The Tower of Babel
Racialism--a doctrine or teaching, without scientific support, that claims to find racial differences in character, intelligence, etc., that asserts the superiority of one race over another or others. Throughout time, conflicts between contrasting races and cultures have been apparent. From the racial tension between blacks and whites to the persecution of the Jewish by the Nazis, one common ideal has been sought after over and over from the beginning to the end of time. This goal can be summed up into one phrase, "Why can't we all just get along?" In much of literature, many authors have addressed this issue of racialism, and with persistence and much sweat, it has been realized that these practices of racism are morally incorrect, and that the mentality of the public must be subjugated to reprogramming. Robert Louis Stevenson is one of these authors who revealed to the public its moral and cultural disrespect towards other human beings that are equal and parallel in all ways except beliefs. In doing so, he created the novel Kidnapped. In the novel Kidnapped, Stevenson carefully molds his theme of duality and character's personal and cultural conflicts to narrate a story about a kidnapped boy, named David, who, through his growing cultural tolerance and open-mindedness, matures from a naive adolescent to a young man capable of dealing with crisis and accepting his role in the culturally divided world.
Despite extensive cultural differences, the Highlanders and Lowlanders represent two halves of a society that must intermingle in order to reach their summit of individual and group possibilities. These two definitive cultures of Highlanders and Lowlanders are represented respectively by Alan and David. In the story, David is frequently portrayed as one who dislike Highlanders, and his adventures show why. His first guide tries to cheat him, with the belief that all Lowlanders are easy targets. The second guide believing too, that Lowlanders are easy targets, questioned David extensively with "Where I came from, whether I was rich, whether I could change a five shilling piece" (Stevenson 102-103). Perhaps the worst fault shown by Stevenson in the Highlanders is the treachery and murderousness in much that they do.
Despite David's personal conflicts between the two cultures, much of his own attitudes change. For through these cultural conflicts, he learns not to be judgmental and realizes the virtues of the corresponding faults that the Highlanders possess, thus paving the way to an everlasting friendship. David realizes that although they tried to cheat him as a stranger, they help him unhesitatingly, refusing to take any money at all, once he is under Alan's protection. Their treachery is also an intrepid resistance to superior force. However, all in all, David and Alan, representatives of two enemy powers, come to respect and even love each other like two brothers. Many critics have even commented on this friendship, and at least one critic has compared Kidnapped with Mark Twain's Huckleberry Finn (Saposnik 114).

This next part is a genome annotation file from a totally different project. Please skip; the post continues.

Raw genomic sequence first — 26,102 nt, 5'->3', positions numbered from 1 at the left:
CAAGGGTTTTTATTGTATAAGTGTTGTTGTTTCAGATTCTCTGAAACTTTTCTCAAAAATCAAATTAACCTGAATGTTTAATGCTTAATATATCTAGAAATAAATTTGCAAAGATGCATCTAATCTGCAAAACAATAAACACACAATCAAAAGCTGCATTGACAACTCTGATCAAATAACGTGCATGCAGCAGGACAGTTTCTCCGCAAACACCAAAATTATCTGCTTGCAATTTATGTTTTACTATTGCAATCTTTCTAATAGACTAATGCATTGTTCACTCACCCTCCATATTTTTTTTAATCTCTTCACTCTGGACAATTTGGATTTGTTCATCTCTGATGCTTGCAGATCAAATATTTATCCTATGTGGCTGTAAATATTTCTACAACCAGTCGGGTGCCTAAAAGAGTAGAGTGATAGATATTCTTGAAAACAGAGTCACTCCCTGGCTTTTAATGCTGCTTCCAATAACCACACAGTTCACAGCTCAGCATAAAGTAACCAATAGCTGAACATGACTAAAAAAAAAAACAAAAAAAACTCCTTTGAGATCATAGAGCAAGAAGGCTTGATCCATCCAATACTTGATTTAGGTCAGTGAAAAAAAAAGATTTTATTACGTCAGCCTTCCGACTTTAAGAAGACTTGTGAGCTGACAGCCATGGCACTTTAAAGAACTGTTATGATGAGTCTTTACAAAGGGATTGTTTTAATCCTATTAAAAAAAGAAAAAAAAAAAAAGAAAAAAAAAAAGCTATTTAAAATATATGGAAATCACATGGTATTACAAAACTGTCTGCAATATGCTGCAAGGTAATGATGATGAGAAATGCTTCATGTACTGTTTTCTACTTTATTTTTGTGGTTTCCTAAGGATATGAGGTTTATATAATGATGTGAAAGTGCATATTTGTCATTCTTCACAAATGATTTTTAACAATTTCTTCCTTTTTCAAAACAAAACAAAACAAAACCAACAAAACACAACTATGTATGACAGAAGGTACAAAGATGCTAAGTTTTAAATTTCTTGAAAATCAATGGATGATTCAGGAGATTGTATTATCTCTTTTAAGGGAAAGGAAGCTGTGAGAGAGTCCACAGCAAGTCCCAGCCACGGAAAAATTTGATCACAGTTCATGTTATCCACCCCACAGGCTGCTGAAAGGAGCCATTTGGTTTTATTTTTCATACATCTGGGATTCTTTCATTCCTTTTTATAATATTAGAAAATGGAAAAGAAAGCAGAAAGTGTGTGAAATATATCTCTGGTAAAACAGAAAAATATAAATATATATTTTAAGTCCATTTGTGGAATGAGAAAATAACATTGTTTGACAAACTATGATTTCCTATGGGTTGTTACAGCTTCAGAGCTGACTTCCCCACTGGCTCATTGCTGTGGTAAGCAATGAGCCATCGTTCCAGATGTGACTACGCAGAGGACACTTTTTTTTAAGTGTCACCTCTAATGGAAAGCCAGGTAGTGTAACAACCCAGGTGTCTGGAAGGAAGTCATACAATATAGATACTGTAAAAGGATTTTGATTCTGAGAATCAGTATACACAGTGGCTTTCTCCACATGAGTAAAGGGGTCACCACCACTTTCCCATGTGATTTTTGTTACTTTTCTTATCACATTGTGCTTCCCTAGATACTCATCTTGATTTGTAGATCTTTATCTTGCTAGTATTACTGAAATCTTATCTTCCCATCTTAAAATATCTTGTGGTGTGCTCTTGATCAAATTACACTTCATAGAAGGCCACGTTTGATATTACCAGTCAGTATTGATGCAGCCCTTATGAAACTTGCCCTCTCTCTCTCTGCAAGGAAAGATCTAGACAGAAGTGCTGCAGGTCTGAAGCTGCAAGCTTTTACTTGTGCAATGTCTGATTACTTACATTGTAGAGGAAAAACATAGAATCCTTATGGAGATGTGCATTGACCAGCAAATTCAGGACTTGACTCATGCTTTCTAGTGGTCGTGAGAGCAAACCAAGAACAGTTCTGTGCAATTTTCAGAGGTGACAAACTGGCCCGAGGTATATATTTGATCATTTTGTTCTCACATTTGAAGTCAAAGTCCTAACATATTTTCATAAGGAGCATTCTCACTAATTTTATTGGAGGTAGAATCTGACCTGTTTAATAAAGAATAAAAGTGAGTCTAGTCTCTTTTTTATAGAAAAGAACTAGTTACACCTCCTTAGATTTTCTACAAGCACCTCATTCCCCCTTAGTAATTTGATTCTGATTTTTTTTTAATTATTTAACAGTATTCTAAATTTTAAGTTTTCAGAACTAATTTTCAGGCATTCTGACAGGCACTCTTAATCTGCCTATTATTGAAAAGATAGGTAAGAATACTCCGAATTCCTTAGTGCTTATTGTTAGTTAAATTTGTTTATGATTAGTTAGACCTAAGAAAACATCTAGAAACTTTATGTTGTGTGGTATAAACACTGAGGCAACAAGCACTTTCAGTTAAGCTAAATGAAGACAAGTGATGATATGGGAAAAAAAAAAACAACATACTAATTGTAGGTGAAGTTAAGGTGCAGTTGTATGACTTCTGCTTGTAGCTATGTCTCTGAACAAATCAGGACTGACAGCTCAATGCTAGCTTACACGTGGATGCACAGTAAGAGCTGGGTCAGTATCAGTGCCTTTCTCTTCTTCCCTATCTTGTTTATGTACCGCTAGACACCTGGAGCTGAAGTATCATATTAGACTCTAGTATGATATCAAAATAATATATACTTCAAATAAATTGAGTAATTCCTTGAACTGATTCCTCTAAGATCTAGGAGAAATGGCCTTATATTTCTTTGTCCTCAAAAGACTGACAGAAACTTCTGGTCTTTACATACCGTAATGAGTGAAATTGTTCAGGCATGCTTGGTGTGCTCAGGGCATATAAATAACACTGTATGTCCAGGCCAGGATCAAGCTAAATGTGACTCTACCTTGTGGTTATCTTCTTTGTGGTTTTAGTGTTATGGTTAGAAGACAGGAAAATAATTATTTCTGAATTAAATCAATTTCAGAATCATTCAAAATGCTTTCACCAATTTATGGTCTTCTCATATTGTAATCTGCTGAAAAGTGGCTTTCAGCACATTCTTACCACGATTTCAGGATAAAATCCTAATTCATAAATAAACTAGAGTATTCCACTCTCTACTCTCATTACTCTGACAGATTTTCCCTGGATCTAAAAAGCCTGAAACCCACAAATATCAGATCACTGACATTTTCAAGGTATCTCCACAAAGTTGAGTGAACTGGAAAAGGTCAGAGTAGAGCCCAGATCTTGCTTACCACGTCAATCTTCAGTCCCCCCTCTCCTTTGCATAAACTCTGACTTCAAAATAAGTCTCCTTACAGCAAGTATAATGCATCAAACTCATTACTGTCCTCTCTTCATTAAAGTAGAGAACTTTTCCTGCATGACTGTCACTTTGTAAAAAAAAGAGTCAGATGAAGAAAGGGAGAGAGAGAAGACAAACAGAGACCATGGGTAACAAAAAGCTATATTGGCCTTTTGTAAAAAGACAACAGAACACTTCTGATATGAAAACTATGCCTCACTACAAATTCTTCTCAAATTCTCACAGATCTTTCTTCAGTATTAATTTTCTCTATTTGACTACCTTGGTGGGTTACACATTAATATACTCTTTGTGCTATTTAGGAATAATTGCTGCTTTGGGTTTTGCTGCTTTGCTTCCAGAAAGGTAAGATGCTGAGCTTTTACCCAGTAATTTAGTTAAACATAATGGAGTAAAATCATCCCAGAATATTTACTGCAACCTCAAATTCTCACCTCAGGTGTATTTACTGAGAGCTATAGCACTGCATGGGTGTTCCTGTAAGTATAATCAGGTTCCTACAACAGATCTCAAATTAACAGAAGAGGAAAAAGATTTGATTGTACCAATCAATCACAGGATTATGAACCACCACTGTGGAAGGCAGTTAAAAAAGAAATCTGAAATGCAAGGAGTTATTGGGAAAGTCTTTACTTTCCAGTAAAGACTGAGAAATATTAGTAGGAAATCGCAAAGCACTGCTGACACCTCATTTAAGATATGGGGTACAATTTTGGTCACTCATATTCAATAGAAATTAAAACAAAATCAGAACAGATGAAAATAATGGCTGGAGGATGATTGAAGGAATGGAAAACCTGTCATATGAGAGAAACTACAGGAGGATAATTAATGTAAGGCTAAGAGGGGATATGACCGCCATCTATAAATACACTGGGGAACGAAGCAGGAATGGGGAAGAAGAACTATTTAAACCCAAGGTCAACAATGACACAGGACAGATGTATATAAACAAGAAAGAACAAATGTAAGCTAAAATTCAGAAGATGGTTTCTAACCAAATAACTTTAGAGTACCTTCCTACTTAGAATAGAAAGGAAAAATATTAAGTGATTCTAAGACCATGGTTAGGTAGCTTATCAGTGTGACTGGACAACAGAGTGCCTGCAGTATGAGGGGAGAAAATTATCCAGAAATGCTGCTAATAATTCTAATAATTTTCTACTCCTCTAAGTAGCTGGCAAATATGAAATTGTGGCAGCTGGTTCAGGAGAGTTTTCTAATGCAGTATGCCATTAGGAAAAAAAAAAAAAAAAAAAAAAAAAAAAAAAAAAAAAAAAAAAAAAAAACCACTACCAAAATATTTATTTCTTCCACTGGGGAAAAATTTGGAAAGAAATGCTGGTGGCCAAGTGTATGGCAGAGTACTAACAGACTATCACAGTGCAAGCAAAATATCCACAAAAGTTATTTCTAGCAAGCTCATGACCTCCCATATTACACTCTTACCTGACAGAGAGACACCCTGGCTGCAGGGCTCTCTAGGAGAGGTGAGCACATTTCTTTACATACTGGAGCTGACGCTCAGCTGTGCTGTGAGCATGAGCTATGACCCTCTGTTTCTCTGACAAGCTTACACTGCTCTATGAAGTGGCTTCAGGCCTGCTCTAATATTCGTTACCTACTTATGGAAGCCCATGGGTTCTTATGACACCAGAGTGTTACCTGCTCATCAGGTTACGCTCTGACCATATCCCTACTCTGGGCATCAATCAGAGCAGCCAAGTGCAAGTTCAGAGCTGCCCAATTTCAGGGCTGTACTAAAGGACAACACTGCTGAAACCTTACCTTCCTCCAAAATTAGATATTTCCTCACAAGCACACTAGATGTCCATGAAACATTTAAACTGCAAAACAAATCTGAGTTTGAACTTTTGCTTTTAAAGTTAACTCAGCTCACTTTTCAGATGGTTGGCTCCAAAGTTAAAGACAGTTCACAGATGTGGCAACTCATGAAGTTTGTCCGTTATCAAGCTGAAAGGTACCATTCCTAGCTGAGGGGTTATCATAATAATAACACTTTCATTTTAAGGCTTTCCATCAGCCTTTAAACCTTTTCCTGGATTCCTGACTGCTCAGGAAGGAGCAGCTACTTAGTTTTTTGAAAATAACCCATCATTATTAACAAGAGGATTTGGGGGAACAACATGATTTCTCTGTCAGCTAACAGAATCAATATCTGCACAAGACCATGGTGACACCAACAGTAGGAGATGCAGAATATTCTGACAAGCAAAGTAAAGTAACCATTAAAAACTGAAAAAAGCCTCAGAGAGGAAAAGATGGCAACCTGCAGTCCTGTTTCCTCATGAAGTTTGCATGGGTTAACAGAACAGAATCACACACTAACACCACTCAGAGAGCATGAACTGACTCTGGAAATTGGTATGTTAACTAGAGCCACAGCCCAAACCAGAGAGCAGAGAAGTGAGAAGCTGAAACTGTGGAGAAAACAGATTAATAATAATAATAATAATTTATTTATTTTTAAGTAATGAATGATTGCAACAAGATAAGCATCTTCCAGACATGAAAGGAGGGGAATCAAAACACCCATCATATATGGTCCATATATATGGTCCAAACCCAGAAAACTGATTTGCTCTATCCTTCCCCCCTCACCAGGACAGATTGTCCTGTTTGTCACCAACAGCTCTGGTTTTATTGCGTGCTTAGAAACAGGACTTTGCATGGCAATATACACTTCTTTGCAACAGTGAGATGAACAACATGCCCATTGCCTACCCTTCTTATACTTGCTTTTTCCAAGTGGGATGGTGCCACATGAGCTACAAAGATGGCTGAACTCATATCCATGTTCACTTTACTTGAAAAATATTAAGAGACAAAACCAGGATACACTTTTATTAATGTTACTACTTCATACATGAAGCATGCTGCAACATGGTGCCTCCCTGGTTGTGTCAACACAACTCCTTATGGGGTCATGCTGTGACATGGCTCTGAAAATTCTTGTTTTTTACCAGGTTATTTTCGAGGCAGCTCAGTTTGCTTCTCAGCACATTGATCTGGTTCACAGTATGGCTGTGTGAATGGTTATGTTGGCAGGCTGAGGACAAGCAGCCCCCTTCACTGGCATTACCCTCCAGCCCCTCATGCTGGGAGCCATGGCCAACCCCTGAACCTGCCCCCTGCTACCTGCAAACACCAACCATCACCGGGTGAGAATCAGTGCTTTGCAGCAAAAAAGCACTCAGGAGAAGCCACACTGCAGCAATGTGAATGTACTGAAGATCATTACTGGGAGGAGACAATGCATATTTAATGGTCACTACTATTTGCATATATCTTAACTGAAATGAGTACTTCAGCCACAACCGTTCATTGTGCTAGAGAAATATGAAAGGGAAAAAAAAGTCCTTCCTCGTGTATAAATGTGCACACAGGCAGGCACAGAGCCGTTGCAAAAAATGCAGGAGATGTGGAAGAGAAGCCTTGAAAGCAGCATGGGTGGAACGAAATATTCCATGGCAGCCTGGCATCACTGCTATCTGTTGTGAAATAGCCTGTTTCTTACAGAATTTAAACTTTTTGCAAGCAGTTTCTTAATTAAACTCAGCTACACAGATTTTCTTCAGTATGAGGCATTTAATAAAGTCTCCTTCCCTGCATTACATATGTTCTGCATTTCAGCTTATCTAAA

The contrast between David, a Lowlander and a Whig, and Alan, a Highlander and a Jacobite, for example, is well drawn. Ignoring their differences, the two, like Huck and Jim in Mark Twain's The Adventures of Huckleberry Finn (1884), prove that their friendship is more important than geographical and political differences. (Eckley 3194)
Another theme of the story is the idea of duality, and through this use of duality, Stevenson has left a sense of vagueness about a true villain. For example, Mr. Shuan had two moods, one being kindly, meaning he was sober--or violent, meaning he was drunk. The latter mood was the cause of death of the cabin-boy, Ransome. So wholly different were Mr. Shuan's two moods that he was completely unaware of his actions. Captain Hoseason, another example of this contradiction, is shown to be a slavedriver and a murderer. However, Stevenson tells us also that he is genuinely religious and kind to his mother. This duality of Captain Hoseason's moral nature is so well defined that even several critics have noted about it "Captain Hoseason has his challenging moral ambiguities" (Daiches 433);"In Captain Hoseason . . . we have a character ready to play two role, shedding one and assuming that other as the situation requires" (Kiely 437). Stevenson through the use of this duality has left a "Weakness of the villain--or, more accurately, would-be villain" (437). Another critic even states that "Good and evil is more subtly defined, more ambiguous" (Fiedler 435). With this lack of a true definite villain, one may be able to consider that perhaps the real villain is not a person, but a thought or an idea, and that idea or thought being the malignant evil named racism.
Throughout the book David's growing cultural tolerance and open-mindedness has come to mark his coming-of-age, appropriately noted in the end by the recovery of his estate. This book can be marked as a milestone in literature, for Stevenson, after his realization of the malignant disease called racialism. He used his pen to conjure a compromise between two feuding cultures and brought together two sides of the same culturally diverse coin rendered by the friendship of Alan Breck and David Balfour. Only until more writers continually create new novels showing racialism as the corrupt disease that it is and reveal that racialism is morally and ethically wrong. Only then will our society be on the way to a cure of the curse that has plagued us since the tower of Babel.
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